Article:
On the class homepage, I described self-assembly as being "when we design the parts so that they know how we want them to finally come together."
This is loosely correct, but it trivializes self-assembly by implying that once the parts are correctly designed and built, all we have to do is get out of the way. Nature is seldom, if ever, so accommodating. Real-world self-assembly will almost always produce many, many alternative structures. If we did our design work properly, the structure we intended has the lowest energy of these alternatives. But that does not mean that nature will home right in on this structure. Instead, via a statistical process, nature will sample all of the structures, assembling them and disassembling them. Or, even worse, it will assemble part of one structure here, and part of another structure over there. Nevertheless, under just the right conditions of temperature and reactant concentrations, our desired lowest energy configuration will be slightly more robust, and will stay together slightly longer. Then, over time, it is likely that more and more of our reactants will find their way into the configuration we intended.
This delicate balance of assembly and disassembly is at the heart of all self-assembly processes, ranging from crystal growth to protein folding. And as one who spent a career trying to optimize various forms of nanoscale self-assembly, I felt that it was essential that any student lab on self-assembly not only include this balance but that it do so in a way that was clearly visible to the students. This belief led me away from lab ideas such as chemical synthesis of gold nanoparticles (as depicted in the materials for my The Need for Self-Assembly lecture note set) because you cannot really see what is happening in chemical synthesis and must accept the suggested self-assembly mechanisms on faith.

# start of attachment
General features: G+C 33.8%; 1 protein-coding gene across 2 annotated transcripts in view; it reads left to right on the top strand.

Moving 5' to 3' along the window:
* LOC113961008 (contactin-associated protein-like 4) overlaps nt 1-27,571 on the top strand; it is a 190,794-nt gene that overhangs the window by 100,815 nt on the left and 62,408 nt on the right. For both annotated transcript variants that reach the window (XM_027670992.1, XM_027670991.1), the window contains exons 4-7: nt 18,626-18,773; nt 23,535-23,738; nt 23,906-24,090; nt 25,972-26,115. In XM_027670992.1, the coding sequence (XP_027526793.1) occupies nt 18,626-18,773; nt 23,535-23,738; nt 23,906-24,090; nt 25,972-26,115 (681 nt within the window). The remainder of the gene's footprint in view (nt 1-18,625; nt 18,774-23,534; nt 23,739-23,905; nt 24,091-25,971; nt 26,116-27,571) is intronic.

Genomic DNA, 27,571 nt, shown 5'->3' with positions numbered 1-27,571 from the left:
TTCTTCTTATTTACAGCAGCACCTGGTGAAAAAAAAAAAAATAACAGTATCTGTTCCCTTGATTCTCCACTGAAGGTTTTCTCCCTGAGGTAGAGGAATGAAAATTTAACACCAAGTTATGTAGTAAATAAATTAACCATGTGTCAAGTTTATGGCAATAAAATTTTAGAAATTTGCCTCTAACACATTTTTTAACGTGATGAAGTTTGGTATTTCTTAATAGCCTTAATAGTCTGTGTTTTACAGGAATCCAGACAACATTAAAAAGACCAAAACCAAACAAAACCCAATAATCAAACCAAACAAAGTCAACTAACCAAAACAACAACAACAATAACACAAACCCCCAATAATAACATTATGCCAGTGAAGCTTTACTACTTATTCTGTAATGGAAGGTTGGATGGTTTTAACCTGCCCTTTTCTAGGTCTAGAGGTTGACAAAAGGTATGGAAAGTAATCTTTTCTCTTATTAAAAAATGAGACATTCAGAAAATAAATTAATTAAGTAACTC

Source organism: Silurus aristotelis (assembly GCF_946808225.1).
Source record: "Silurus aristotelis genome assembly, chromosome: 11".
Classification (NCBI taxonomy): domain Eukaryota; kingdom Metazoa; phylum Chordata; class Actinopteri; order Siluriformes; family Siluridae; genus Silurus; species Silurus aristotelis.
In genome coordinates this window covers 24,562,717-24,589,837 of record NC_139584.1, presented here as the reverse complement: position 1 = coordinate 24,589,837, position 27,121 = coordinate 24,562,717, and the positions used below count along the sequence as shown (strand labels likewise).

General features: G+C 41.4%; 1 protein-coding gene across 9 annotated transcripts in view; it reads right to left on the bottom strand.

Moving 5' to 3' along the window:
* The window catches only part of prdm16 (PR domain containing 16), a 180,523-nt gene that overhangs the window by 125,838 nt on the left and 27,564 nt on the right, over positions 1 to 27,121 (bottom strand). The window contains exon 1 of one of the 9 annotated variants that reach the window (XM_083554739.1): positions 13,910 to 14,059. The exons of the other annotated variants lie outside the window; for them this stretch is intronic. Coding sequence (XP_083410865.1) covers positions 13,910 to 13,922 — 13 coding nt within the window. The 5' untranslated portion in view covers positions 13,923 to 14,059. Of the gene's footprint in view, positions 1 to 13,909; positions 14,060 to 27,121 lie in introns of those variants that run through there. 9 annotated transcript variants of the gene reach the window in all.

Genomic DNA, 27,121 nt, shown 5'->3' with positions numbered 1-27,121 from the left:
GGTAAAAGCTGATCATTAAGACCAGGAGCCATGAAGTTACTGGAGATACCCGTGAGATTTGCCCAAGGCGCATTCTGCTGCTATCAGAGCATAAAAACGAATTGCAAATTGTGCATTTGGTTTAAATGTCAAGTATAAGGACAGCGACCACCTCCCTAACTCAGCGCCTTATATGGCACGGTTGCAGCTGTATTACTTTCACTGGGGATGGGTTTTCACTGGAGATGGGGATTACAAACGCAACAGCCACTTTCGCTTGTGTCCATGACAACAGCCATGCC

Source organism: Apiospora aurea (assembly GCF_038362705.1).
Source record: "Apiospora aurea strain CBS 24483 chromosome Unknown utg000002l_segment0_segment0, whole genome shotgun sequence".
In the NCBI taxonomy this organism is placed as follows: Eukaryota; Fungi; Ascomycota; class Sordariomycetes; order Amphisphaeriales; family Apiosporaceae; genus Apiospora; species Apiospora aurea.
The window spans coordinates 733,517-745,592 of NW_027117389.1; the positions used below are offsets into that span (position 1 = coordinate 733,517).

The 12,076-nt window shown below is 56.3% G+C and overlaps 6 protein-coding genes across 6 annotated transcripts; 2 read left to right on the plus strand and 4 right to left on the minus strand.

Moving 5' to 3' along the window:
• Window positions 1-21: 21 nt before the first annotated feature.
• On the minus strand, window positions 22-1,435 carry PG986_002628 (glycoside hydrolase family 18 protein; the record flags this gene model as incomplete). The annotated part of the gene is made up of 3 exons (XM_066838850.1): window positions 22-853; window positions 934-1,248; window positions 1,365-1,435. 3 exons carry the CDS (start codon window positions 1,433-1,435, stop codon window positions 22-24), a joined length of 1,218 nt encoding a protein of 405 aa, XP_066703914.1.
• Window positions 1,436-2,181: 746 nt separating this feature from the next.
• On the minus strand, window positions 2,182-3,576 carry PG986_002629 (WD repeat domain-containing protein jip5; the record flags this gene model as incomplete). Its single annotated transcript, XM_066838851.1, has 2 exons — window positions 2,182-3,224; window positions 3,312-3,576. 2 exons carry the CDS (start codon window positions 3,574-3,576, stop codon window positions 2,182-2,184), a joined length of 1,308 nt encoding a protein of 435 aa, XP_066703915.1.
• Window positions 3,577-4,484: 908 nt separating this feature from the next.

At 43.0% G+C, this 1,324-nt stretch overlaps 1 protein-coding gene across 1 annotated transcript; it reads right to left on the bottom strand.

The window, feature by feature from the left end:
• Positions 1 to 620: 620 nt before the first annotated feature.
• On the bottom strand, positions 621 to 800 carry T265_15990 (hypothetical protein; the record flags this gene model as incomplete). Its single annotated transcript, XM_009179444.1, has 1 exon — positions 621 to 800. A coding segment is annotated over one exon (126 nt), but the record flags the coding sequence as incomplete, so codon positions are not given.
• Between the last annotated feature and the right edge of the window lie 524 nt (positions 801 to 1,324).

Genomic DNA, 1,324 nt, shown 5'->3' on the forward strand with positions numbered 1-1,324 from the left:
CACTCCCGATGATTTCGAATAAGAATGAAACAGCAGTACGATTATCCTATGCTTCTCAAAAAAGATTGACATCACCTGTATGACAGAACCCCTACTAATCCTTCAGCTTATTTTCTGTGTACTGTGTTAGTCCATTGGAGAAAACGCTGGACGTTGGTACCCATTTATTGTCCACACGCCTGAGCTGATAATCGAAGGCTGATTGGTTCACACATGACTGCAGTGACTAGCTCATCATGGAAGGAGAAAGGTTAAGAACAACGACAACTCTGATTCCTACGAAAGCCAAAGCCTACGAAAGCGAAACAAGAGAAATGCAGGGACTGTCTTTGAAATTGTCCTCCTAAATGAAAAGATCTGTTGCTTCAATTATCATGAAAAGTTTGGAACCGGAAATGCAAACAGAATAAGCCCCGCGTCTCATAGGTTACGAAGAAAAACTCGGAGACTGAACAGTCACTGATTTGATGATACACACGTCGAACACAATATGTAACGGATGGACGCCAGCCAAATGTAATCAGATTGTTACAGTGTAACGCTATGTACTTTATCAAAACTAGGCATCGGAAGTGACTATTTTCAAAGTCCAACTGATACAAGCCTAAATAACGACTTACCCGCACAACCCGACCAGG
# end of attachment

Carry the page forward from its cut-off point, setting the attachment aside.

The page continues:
I therefore looked for macroscopic models that would clearly depict the balances of self-assembly. The best I ultimately found were created by the educational outreach team from the University of Wisconsin's former NSF MRSEC center. They developed floating magnetized shapes that served as analogs of self-assembling atoms. The links to their work are now disappearing, so I have cached the key webpage HERE. Its movie shows magnetized triangles of blue and green gradually coalescing into an alternating structure:
To me the Wisconsin work provides a wonderful example of realistically complex self-assembly. However, it did this with considerable realism in that in the unedited movie it took over eight minutes for the pieces to complete only partial self-assembly. A student-friendly lab would have to accelerate self-assembly without sacrificing realism.
I was eventually able to track down the developers of the Wisconsin demonstration: Karen Nordell and George Lisensky (both now at Hope College). Karen told me that their very regular water agitation was produced by an "orbital shaker." But she also told me that their shapes were specially made by formulating resins impregnated with magnetic particles, baking these resins within custom molds incorporating permanent magnets, and then slicing up the resulting bars. For my class labs I wanted a simpler process. And this seemed to suggest starting with prefabricated floating shapes.